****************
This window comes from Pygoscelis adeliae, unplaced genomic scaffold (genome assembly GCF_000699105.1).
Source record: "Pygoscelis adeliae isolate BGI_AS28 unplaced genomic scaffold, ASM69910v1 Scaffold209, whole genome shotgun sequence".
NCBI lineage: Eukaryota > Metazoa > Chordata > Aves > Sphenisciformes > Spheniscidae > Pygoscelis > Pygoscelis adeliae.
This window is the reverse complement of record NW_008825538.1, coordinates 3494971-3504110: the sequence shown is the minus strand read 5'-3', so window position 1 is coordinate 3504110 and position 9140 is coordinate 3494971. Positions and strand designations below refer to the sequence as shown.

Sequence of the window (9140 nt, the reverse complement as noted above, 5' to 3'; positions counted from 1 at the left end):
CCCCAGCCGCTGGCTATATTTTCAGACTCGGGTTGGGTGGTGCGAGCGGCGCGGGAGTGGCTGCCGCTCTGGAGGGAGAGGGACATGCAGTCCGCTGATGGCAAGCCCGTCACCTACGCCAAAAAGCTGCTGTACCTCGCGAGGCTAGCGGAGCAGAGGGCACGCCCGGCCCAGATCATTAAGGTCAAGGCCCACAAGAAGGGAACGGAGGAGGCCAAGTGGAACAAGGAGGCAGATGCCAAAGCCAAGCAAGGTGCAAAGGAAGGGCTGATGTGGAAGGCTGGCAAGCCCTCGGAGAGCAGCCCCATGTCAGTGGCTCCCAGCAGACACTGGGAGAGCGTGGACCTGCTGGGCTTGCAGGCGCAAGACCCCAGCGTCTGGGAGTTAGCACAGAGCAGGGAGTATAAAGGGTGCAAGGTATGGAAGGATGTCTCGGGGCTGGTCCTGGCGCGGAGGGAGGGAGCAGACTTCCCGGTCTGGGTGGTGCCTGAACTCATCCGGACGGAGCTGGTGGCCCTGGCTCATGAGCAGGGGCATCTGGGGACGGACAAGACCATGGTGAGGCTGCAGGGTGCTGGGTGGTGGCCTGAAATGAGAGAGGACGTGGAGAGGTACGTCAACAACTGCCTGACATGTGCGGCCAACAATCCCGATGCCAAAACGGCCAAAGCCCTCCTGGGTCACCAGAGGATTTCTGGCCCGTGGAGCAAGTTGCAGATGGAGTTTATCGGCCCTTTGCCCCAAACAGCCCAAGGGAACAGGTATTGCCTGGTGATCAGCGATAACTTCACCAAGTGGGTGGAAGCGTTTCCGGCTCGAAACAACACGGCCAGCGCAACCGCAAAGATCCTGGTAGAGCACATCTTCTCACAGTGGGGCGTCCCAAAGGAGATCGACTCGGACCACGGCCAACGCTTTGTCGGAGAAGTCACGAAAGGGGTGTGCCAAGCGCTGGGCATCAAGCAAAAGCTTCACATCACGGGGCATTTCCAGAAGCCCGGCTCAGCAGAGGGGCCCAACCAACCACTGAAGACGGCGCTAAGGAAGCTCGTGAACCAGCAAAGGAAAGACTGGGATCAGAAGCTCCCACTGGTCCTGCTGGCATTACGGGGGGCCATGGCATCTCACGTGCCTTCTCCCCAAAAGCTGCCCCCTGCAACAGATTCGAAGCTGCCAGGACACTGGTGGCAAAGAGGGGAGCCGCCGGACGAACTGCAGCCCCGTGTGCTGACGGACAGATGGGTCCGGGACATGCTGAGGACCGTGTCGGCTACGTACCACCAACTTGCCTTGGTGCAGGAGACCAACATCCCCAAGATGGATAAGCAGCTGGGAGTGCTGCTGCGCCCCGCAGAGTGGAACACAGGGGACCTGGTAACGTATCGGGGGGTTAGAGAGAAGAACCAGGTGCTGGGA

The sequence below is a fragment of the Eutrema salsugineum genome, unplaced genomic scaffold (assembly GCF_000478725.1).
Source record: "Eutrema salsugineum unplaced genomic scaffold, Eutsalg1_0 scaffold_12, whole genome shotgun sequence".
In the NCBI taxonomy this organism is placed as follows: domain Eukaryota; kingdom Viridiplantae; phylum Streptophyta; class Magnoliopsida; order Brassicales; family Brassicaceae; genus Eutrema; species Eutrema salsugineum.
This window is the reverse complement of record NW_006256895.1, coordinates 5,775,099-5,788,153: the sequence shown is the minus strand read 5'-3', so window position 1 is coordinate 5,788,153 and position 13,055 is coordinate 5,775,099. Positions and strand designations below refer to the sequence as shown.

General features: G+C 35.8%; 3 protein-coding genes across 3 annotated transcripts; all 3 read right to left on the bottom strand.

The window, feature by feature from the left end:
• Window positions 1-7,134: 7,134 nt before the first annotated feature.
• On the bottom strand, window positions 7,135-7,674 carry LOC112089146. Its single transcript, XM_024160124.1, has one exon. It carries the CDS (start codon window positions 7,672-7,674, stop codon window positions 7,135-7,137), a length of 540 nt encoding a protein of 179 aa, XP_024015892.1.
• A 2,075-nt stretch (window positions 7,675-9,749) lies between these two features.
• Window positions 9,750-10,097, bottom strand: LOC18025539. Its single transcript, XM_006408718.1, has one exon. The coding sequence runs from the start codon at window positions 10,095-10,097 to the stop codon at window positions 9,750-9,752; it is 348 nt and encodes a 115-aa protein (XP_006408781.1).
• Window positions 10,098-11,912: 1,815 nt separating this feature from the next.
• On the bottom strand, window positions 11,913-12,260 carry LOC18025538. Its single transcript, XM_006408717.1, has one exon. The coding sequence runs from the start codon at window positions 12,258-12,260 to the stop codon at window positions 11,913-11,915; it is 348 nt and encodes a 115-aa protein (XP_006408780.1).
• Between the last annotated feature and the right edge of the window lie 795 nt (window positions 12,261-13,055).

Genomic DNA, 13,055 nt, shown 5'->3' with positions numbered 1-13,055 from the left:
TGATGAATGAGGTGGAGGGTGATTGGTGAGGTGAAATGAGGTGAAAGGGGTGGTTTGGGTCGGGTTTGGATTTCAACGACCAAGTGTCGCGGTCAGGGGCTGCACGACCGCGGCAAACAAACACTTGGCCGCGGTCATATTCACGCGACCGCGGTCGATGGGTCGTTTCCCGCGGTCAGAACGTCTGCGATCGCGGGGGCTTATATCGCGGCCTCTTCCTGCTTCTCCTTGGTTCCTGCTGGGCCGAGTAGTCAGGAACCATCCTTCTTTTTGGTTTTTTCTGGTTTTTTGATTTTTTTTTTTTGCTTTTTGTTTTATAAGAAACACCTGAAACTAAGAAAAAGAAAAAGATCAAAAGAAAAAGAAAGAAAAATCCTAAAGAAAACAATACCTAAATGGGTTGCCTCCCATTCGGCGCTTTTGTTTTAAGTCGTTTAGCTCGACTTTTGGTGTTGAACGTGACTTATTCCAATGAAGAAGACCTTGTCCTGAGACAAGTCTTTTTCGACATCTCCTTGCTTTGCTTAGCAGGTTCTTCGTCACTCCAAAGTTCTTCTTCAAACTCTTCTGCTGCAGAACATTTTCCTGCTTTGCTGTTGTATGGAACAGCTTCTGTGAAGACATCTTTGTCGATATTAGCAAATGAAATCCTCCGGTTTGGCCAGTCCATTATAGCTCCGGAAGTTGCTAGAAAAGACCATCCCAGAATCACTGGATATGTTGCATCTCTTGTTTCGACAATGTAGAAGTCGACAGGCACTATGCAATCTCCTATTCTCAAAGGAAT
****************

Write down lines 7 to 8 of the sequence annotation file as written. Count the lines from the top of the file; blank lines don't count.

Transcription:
The sequence below is a fragment of the Eutrema salsugineum genome, unplaced genomic scaffold (assembly GCF_000478725.1).
Source record: "Eutrema salsugineum unplaced genomic scaffold, Eutsalg1_0 scaffold_12, whole genome shotgun sequence".